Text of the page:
RS Cyg is a bright semi regular star that has been well observed by the AAVSO since 1890. Over 42,000 observations are in the AID from over 1,300 different observers as can be seen in the light curve shown below which displays all observations in the AID. It is one of the Legacy LPV Program stars.
The light curve based on the last 2,000 days is shown below.
The light curve based on the last 700 days is shown below.
It's spectral class is C8.2e according to the VSX and is classified as an SRa. The GCVS lists RS Cyg as having a visual magnitude range of 6.5 to 9.5 with a period of 417.4 days. Analysis of all AID data in the period 1890 to the present day indicates a mean period of 419.0 days. This places RS Cyg in a large group of Miras and semi regulars with a long period (>350 days) which do generally show some interesting light curve characteristics.
SRa stars are pulsating variables in which temperature, ionization, and opacity oscillate to produce variable periods, amplitudes, and/or multiple periods. These processes happen in the stars’ convective layers, and it is possible that convection plays an important role in their behaviour. In several SRa stars chaotic behaviour has been detected. This includes RS Cyg. Buchler et al (2004) and Binder et al (2008) specifically perform analysis of RS Cyg. Firstly they were able to eliminate multiperiodicity for these pulsations for RS Cyg (i.e., they are not caused by the excitation of a small number of pulsation modes with constant amplitudes). They believe it is low dimensional chaos which explains the irregularity in the light curve. They performed nonlinear analysis of the time series for RS Cyg and were able to postpredict the behaviour of RS Cyg to within 10% of the maximum variation in brightness in the light curve over a time horizon of approximately 16 months and further predict the future light curve for the next 16 months.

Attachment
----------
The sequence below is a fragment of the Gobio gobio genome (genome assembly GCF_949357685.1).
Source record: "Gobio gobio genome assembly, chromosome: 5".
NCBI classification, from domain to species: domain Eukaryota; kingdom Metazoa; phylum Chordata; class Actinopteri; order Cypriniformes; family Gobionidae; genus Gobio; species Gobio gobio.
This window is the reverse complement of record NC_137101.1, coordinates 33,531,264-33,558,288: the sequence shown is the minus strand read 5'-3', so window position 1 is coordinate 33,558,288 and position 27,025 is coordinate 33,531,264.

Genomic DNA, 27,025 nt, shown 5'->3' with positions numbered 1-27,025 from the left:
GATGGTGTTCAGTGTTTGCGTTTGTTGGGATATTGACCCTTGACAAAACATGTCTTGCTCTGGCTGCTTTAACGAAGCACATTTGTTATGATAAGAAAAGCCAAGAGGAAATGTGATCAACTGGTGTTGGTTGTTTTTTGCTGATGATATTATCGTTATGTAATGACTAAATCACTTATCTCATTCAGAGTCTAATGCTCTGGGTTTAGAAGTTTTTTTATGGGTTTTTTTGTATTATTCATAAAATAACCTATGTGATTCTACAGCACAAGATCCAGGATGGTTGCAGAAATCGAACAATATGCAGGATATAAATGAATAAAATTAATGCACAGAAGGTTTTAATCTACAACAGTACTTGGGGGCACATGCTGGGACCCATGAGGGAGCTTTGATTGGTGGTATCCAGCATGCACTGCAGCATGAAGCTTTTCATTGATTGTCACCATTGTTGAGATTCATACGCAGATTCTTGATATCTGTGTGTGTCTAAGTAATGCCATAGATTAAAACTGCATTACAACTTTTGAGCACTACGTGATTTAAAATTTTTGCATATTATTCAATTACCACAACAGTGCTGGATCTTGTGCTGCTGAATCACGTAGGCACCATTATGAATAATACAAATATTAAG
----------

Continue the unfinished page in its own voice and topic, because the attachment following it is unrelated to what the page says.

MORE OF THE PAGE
Only limited CCD photometry has been reported to the AID, however a couple of V and B measures indicate that it is a very red star (B-V = 4.0 at minimum). This may explain the generally wide scatter in the visual estimates in combination with the bright range of the star.
RS Cyg is contained in the list of LPV Humps maintained by Frank Schorr. It shows a hump (or possibly a dual maxima feature) in the ascending branch of the light curve. It’s difficult to see this in the phase diagram below based on the visual observations due to the relatively large scatter, however its more clear if you focus on the V measures.
Marsakova and Andronov (2007) analysed a selected group of LPV's which show hump features in their light curves based on 80 year's worth of data from the VSOLJ and AFOEV and RS Cyg was one of the stars analysed in greater detail. They found that, as with many other LPV's with humps, the humps don’t occur in every cycle. For RS Cyg, they found that it occurred on average about every second cycle (56 cycles in 100 to be more precise). They do note that the C stars they analysed (which includes RS Cyg) display noisiness in the light curve and other irregularities which does make it difficult to distinguish subtle hump or double maximum features that may be present.
They also found that the average duration of the hump was 51 days which represents about 12.2% of the total period. The average phase of the cycle where the hump appeared was 0.20. The phase diagram based on AAVSO observations seems to indicate the phase is about 0.30 where the hump is observed. RS Cyg has an asymmetrical light curve with the ratio of duration of ascending branch to the total period being about 0.60.
Marsakova and Andronov found a reasonably strong correlation between the brightness at which the hump generally occurs in a given cycle and the brightness of the preceding minimum and the following maximum. For RS Cyg, these correlations were quite strong. However their paper did not propose any physical significance of these correlations in terms of what may be causing the hump behaviour.
An analysis has been performed to ascertain any period changes in RS Cyg over the past 125 years based on observations in the AAVSO AID. The figure below suggests that there has been a "meandering" of the period between the range of 407 to 427 days. This slow meandering behaviour (with period changes general less than 5% of the mean period) is relatively common in the longer period Miras and semi-regular stars.
RS Cyg is an interesting LPV to follow so all are encouraged to maintain the coverage that has been in place over the last 125 years.
"Variability of Long Period Variable Stars III: Changes in the Parameters of Humps in the Ascending Branch", V.I Marsakova & I.L Andronov, Astrophysics, Vol 50, No. 1, 2007
“Dynamics and forecasting of two chaotic stars”, P-M. Binder, et al, Astrophys. J., 685, L145-L148 (2008)
“Evidence for low-dimensional chaos in semiregular variable stars”, J.R Buchler, et al, Astrophys. J., 613, 532-547 (2004)